Are you a fan of sunshine? If so, you better get out there and soak it up while you can. According to 30 years of daily sunlight data tracked by the Centers for Disease Control and Prevention, we are just coming out of the period of peak sun in the lower 48. From here on out it's nothing but a slippery downward slope toward shorter days, polar vortices and pumpkin spice lattes.

Between 1979 and 2011, the absolute sunniest day of the year has been July 8, according to the CDC's numbers, which ultimately come from NASA. On the flip side, the least-sunny day of the year is Dec. 26.

Sunlight here is measured via incoming solar radiation, or insolation (anyone else having flashbacks to earth science class?). Insolation is affected by some obvious things, like latitude (incoming sunlight gets weaker as you move farther away from the equator) and time of year (shorter days equal less sun). But other things affect it, too, such as cloud cover and air pollution.

You can see how this all plays out by looking at a map of average daily sunlight amounts in the U.S. The map below is interactive, so you can mouse over your own county to see how it measures up with everyone else (apologies to Alaska and Hawaii: You guys aren't included in NASA's data).

The sunniest place in the lower 48 is Imperial County, Calif. All that sunlight makes the region a great place to grow crops — or it least it was, when water from the Colorado river was more plentiful. Overall, the Southwest gets the most sun in an average day, along with select regions on the Gulf Coast and the southern tip of Florida.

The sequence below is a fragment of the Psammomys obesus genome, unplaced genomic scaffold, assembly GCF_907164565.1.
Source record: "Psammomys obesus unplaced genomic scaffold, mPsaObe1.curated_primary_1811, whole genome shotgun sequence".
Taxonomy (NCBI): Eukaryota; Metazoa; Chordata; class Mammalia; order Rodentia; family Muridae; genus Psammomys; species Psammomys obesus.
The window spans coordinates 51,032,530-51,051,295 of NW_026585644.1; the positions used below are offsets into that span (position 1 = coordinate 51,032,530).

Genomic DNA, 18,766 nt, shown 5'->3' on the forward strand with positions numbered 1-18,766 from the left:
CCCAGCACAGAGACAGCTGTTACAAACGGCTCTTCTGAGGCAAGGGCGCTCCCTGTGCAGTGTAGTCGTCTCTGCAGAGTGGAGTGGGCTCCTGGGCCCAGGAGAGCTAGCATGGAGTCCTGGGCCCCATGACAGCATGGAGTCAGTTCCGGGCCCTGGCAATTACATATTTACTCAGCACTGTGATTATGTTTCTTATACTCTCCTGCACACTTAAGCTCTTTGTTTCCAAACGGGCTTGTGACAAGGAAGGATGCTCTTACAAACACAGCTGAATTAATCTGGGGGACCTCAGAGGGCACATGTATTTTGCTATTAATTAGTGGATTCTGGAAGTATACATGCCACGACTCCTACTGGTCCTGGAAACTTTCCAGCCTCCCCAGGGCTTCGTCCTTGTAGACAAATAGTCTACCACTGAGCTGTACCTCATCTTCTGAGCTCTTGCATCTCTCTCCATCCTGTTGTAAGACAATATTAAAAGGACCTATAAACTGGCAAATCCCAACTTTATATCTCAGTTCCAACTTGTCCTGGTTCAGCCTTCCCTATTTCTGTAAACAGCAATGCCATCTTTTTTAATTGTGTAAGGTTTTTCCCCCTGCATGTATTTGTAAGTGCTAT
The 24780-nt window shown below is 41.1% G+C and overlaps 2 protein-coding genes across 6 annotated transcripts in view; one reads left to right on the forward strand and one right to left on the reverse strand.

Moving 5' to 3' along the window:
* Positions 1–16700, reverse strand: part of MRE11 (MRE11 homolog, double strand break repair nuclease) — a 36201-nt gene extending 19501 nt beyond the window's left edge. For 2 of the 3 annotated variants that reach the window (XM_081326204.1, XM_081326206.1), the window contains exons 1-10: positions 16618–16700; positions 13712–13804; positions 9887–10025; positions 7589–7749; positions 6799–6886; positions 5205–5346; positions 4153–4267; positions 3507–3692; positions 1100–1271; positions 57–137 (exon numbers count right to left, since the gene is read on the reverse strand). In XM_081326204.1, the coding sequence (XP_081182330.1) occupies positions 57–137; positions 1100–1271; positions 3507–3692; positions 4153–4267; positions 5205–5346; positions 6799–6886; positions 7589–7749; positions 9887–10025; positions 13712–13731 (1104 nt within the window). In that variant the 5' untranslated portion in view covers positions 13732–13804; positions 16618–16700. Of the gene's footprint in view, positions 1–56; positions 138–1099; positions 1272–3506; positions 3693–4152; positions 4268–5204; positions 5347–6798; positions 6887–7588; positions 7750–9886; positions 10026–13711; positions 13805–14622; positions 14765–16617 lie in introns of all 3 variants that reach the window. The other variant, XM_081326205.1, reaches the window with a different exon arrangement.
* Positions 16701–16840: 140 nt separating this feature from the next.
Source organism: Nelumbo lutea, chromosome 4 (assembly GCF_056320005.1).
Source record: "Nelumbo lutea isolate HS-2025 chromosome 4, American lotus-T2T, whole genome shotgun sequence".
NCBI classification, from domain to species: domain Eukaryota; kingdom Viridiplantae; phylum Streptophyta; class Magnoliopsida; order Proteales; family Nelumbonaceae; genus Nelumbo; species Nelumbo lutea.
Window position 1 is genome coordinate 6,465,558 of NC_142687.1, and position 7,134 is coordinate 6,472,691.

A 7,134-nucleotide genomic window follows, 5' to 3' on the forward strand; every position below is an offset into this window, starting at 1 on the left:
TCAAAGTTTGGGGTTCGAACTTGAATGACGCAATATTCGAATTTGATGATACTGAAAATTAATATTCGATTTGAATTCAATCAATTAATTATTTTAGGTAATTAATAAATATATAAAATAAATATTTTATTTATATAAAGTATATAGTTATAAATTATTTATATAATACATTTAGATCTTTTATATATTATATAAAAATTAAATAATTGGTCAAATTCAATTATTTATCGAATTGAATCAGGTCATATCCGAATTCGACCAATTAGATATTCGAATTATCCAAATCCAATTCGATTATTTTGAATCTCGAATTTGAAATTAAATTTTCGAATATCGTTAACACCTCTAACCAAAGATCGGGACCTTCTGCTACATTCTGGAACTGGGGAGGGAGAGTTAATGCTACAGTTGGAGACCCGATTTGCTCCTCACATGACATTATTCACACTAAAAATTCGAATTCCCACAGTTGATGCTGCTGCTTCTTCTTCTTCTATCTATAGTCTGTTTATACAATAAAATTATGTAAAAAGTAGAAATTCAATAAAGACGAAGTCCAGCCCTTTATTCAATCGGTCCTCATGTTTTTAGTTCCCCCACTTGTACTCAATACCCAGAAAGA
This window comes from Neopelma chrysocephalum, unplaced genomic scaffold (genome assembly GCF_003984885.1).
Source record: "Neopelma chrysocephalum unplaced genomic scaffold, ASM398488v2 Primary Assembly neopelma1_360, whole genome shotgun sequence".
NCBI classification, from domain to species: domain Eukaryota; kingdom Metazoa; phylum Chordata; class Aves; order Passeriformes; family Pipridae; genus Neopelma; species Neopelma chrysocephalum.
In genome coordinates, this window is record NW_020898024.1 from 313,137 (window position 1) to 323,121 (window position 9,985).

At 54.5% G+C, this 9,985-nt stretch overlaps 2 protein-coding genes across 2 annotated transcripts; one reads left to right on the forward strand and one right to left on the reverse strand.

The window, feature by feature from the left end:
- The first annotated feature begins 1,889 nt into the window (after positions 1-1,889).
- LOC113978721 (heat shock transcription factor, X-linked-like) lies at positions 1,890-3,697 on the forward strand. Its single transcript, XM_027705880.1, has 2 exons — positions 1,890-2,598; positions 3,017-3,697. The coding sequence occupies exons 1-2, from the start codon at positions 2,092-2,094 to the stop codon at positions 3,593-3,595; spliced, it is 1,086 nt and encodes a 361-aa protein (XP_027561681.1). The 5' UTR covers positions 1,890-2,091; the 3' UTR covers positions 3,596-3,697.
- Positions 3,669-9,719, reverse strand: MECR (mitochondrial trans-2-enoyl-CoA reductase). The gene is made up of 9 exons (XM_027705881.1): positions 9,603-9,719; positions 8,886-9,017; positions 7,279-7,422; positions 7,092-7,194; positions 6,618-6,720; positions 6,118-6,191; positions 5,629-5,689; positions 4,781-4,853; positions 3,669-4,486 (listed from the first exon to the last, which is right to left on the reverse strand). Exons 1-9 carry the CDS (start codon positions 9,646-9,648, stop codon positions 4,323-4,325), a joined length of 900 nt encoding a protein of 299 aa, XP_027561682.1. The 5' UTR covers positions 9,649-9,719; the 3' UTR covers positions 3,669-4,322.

Average sunlight generally diminishes as you head farther north, though you can see that sunlight isn't simply a function of map placement. Pittsburgh (Allegheny County, Pa.) is at roughly the same latitude as Salt Lake City (Salt Lake County, Utah), but the former is at the bottom of the solar distribution while the latter is closer to the top.

You can also see the effect of landscape features, particularly in the Pacific Northwest. Counties to the west of the Cascade mountains get relatively little sunlight, while counties to the east get considerably more.

The absolute least sunny county in the lower U.S. is Island County, Wash. On an average day, it gets only about 60 percent of the solar radiation of a typical county in Southern California. The states bordering the Great Lakes — from Minnesota to New York — are all at the bottom of the sunlight distribution. Northern New England is right there with them.

But these average numbers don't capture the variation in sunlight an area receives during a given year. To show that, I've made a series of maps showing average monthly sunlight levels in the Lower 48, below (note that the color scale here is different than the one in the interactive map above to capture the wider range of solar radiation values.)

So, if you're like me, stuck in the fetid swamp that is D.C. in July and wishing for cooler days, take heart. Each coming day will be less sunny than the previous — statistically speaking, at least.